The United States Department of Justice defines a juvenile as an individual below 18 years old. Juvenile delinquency happens when a delinquent act is committed; it is essentially the violation of the law which can be called a crime if committed by a person of legal age. If a person is between ages 18 to 21, he or she can also undergo juvenile treatment given that that delinquent act has been committed before his or her 18th birthday.
Delinquent acts are heard in a juvenile court; these acts include crimes against property, person, and public order, as well as drug offenses. There are many factors why children and teens turn out as juvenile delinquents. Recognizing these factors is necessary to prevent delinquent acts. For juvenile delinquents, it is never too late; with years ahead of them, juvenile delinquents have time to rehabilitate.
Why juveniles become delinquents
Children and teenagers perform delinquent acts for several reasons including individual and social factors. Some individual factors include age and prenatal and perinatal risk factors.
According to studies, delinquent acts begin from preadolescence to late adolescence; rates of offending start to fall at young adulthood. This pattern happens all over the world and has been consistent over the years.
Prenatal and perinatal factors are elements that happen before and immediately after birth. Studies reveal that some perinatal risk factors involve parents who are suffering from mental illness and poverty. From either prenatal or perinatal factors, hyperactivity, impulsiveness, and attention problems may develop; these characteristics are associated with delinquency.
People surrounding juveniles affect them greatly and may influence them in performing delinquent acts. Social influences start within the family, where parents are assigned by society to raise kids. Parents are given the responsibility to tell their children of acceptable and unacceptable social behaviors.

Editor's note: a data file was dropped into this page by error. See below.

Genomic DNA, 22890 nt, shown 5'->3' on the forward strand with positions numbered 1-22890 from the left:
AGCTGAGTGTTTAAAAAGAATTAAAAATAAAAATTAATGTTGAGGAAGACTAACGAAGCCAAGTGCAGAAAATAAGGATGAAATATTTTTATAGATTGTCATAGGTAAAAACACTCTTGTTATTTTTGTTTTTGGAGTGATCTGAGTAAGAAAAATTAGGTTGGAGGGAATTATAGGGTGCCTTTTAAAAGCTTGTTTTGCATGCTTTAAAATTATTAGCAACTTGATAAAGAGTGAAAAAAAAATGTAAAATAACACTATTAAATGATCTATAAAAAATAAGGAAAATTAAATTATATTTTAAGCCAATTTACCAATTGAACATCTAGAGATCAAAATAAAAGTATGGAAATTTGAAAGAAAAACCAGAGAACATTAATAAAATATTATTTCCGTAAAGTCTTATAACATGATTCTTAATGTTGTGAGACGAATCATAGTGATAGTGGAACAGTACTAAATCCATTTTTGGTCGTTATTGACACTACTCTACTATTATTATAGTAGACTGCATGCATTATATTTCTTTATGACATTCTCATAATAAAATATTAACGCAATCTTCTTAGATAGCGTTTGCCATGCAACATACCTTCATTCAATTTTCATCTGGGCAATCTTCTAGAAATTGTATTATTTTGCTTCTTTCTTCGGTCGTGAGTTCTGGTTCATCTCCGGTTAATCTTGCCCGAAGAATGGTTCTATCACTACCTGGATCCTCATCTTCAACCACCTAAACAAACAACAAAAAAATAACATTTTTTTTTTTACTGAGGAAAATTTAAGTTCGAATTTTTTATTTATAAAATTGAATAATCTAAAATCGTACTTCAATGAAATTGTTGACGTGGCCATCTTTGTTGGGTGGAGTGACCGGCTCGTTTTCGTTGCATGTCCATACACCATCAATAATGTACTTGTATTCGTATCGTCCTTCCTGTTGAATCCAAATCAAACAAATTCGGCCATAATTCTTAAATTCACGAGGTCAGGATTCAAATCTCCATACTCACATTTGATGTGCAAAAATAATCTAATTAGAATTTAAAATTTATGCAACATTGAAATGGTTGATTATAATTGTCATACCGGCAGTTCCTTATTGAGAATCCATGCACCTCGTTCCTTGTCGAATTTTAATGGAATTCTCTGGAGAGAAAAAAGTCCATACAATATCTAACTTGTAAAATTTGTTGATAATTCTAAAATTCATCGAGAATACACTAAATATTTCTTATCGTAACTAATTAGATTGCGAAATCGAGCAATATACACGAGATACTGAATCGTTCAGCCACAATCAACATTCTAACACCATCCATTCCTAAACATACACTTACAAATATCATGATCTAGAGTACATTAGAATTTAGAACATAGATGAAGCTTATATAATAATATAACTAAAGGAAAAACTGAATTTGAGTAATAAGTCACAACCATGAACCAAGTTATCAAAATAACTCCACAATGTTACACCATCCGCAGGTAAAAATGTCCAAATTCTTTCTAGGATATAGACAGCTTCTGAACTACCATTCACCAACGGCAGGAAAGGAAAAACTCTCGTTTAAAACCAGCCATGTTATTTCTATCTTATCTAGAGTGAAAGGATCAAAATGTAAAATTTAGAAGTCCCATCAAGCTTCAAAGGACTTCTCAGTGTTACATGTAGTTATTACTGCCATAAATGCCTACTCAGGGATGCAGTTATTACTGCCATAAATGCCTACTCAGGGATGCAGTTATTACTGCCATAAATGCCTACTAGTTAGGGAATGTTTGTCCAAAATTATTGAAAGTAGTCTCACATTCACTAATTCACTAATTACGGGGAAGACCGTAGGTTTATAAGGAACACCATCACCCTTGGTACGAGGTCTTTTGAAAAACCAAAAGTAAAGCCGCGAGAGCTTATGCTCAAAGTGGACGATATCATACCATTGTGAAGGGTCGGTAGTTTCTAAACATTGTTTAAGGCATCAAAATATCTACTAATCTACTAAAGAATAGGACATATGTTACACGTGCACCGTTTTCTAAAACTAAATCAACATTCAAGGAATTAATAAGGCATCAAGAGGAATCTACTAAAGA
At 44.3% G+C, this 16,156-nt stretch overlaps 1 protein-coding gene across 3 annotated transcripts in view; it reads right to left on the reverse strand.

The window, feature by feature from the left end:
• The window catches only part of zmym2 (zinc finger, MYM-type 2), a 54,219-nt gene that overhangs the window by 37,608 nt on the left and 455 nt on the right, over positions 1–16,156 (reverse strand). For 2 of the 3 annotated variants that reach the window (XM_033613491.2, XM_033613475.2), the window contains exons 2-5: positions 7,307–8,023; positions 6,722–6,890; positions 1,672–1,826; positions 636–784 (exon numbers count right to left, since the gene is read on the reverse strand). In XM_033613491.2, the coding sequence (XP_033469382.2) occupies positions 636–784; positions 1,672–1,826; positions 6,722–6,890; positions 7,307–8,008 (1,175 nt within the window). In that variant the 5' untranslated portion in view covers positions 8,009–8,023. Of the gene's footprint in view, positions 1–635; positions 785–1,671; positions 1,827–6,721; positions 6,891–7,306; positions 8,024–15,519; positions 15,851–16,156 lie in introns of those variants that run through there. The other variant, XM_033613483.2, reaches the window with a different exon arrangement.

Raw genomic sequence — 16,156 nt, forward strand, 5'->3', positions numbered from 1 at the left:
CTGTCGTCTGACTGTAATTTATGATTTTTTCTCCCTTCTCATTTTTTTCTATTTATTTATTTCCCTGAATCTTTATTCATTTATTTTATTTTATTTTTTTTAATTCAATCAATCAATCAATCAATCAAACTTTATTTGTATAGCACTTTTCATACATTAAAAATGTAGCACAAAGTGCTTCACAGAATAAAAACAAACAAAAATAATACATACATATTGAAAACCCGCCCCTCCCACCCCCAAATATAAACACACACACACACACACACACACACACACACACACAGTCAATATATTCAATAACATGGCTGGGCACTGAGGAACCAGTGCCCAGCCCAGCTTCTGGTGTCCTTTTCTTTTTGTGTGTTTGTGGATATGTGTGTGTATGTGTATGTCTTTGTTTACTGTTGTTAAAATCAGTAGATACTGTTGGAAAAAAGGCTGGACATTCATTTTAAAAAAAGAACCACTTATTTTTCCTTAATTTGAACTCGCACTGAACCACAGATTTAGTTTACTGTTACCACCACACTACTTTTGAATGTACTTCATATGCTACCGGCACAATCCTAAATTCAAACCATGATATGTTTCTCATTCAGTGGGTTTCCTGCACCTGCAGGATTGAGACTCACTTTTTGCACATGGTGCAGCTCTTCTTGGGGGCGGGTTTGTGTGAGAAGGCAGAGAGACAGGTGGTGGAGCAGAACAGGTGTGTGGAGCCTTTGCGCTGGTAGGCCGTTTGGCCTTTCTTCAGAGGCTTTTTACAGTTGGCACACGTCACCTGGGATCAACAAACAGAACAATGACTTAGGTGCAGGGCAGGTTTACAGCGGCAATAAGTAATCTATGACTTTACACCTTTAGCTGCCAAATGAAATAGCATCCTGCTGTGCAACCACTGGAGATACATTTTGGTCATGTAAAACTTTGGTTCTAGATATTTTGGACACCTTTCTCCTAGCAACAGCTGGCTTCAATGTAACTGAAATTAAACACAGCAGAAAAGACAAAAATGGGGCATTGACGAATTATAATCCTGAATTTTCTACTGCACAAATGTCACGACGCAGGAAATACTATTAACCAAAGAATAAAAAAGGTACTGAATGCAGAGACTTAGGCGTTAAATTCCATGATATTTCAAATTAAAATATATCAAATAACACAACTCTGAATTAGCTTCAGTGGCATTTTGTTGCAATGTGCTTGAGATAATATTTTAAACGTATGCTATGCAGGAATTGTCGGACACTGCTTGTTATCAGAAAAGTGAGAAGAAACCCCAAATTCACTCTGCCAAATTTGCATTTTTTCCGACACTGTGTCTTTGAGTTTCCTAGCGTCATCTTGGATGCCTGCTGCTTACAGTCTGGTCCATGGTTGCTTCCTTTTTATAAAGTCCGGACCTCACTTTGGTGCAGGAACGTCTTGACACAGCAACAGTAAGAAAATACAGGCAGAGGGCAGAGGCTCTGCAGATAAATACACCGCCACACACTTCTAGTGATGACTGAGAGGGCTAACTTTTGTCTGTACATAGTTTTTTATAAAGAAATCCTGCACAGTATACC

Next to the family, the community within schools also greatly affects juveniles. According to studies, lack of education is directly related to crimes and juvenile delinquency. Therefore, getting proper education is a way in preventing juvenile delinquent acts.
Juveniles are encouraged to get proper education, from a vocational to online learning program, to prevent them from committing crimes as well as to help them to rehabilitate after committing a crime. Aside from this, there are different prevention strategies that can help children and teens veer away from delinquency.
The best way to prevent delinquent behaviors is to arrest them at the onset; this is also known as early intervention. Early intervention is said to be more effective than arresting already visible disruptive behavior. It includes positive youth development which encompasses addressing aspects of work, relationships, and communities.
Some school and community prevention programs may include behavior management, after-school recreation, and mentoring programs. It also includes comprehensive community interventions and violence prevention programs.
Having a good relationship within the family also prevents delinquent acts. Based on research, a child who is close to his or her mom is less likely to perform disruptive behaviors. This finding is a validation to the Control Theory stating that social bonds greatly help in preventing people from committing crimes.
Rehabilitation is the process of treating an offender to change his or her behavior and prevent them from performing further offenses. The rehabilitation process includes training, probation supervision, and behavior therapy. All these programs are necessary to help juvenile delinquents come back to mainstream society and have a better lifestyle.
Group therapy is a therapeutic method that is found to be more effective than individual therapy. In a group therapy setting, the therapist acts as the moderator while the group of juveniles figures out how to deal with and overcome issues being discussed. Moreover, being in a group sets a sense of commonality where they can learn among their common experiences.
Because juvenile delinquent behaviors are greatly affected by family relationships, family therapy is also an important part of rehabilitation.
Sometimes, the root of delinquent behaviors is lack of attention; families who have more children may not get enough individual attention from their parents. In other households, parents may be involved in substance abuse and this can largely affect delinquent behavior.
Family therapy, therefore, is crucial in rehabilitating the family where a juvenile delinquent will return to. Without family therapy, there is a big chance that children and teens may just return to committing juvenile delinquent acts.
In the U.S., juvenile delinquency is a large problem and it should be a major concern that must be fixed. As they say, the children are the future, and therefore, the community should invest more in the prevention and prevention of delinquent behaviors.